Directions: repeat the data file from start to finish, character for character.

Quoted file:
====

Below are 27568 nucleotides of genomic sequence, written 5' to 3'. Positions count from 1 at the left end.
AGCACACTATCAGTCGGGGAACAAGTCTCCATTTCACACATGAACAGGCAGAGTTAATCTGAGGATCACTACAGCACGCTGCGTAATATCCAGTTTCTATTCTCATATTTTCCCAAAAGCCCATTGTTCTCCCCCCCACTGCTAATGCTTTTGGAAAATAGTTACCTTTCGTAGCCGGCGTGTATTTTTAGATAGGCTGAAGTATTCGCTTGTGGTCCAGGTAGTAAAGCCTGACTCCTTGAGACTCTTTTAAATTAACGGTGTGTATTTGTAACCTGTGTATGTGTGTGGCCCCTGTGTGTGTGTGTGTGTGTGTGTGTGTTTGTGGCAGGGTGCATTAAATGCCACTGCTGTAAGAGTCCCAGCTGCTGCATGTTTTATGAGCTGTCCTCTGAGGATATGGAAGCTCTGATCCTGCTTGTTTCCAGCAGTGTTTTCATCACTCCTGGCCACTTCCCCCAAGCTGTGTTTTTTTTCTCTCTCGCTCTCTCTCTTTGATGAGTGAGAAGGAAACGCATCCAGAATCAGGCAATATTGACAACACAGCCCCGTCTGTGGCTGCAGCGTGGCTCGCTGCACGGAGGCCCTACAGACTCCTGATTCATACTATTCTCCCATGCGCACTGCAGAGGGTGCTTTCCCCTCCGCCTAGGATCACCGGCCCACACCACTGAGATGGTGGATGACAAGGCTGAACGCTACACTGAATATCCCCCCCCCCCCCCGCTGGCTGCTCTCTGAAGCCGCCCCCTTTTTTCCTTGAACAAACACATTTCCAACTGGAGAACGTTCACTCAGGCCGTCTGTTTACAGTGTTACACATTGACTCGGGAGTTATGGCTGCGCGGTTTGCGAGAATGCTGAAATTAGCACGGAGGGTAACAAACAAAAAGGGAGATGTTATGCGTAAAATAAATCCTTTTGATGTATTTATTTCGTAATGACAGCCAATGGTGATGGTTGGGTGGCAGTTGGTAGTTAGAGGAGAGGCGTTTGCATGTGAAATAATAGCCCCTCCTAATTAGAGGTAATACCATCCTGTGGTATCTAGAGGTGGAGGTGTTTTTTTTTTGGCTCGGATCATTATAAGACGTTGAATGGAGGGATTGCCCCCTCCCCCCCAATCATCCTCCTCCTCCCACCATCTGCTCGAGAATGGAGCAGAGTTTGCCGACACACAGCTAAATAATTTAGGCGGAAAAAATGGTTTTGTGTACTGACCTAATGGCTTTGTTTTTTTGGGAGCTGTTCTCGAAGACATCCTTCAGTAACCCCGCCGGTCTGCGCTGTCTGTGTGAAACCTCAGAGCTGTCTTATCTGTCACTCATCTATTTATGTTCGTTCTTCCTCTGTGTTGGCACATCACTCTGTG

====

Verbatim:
Below are 27568 nucleotides of genomic sequence, written 5' to 3'. Positions count from 1 at the left end.
AGCACACTATCAGTCGGGGAACAAGTCTCCATTTCACACATGAACAGGCAGAGTTAATCTGAGGATCACTACAGCACGCTGCGTAATATCCAGTTTCTATTCTCATATTTTCCCAAAAGCCCATTGTTCTCCCCCCCACTGCTAATGCTTTTGGAAAATAGTTACCTTTCGTAGCCGGCGTGTATTTTTAGATAGGCTGAAGTATTCGCTTGTGGTCCAGGTAGTAAAGCCTGACTCCTTGAGACTCTTTTAAATTAACGGTGTGTATTTGTAACCTGTGTATGTGTGTGGCCCCTGTGTGTGTGTGTGTGTGTGTGTGTGTTTGTGGCAGGGTGCATTAAATGCCACTGCTGTAAGAGTCCCAGCTGCTGCATGTTTTATGAGCTGTCCTCTGAGGATATGGAAGCTCTGATCCTGCTTGTTTCCAGCAGTGTTTTCATCACTCCTGGCCACTTCCCCCAAGCTGTGTTTTTTTTCTCTCTCGCTCTCTCTCTTTGATGAGTGAGAAGGAAACGCATCCAGAATCAGGCAATATTGACAACACAGCCCCGTCTGTGGCTGCAGCGTGGCTCGCTGCACGGAGGCCCTACAGACTCCTGATTCATACTATTCTCCCATGCGCACTGCAGAGGGTGCTTTCCCCTCCGCCTAGGATCACCGGCCCACACCACTGAGATGGTGGATGACAAGGCTGAACGCTACACTGAATATCCCCCCCCCCCCCCGCTGGCTGCTCTCTGAAGCCGCCCCCTTTTTTCCTTGAACAAACACATTTCCAACTGGAGAACGTTCACTCAGGCCGTCTGTTTACAGTGTTACACATTGACTCGGGAGTTATGGCTGCGCGGTTTGCGAGAATGCTGAAATTAGCACGGAGGGTAACAAACAAAAAGGGAGATGTTATGCGTAAAATAAATCCTTTTGATGTATTTATTTCGTAATGACAGCCAATGGTGATGGTTGGGTGGCAGTTGGTAGTTAGAGGAGAGGCGTTTGCATGTGAAATAATAGCCCCTCCTAATTAGAGGTAATACCATCCTGTGGTATCTAGAGGTGGAGGTGTTTTTTTTTTGGCTCGGATCATTATAAGACGTTGAATGGAGGGATTGCCCCCTCCCCCCCAATCATCCTCCTCCTCCCACCATCTGCTCGAGAATGGAGCAGAGTTTGCCGACACACAGCTAAATAATTTAGGCGGAAAAAATGGTTTTGTGTACTGACCTAATGGCTTTGTTTTTTTGGGAGCTGTTCTCGAAGACATCCTTCAGTAACCCCGCCGGTCTGCGCTGTCTGTGTGAAACCTCAGAGCTGTCTTATCTGTCACTCATCTATTTATGTTCGTTCTTCCTCTGTGTTGGCACATCACTCTGTG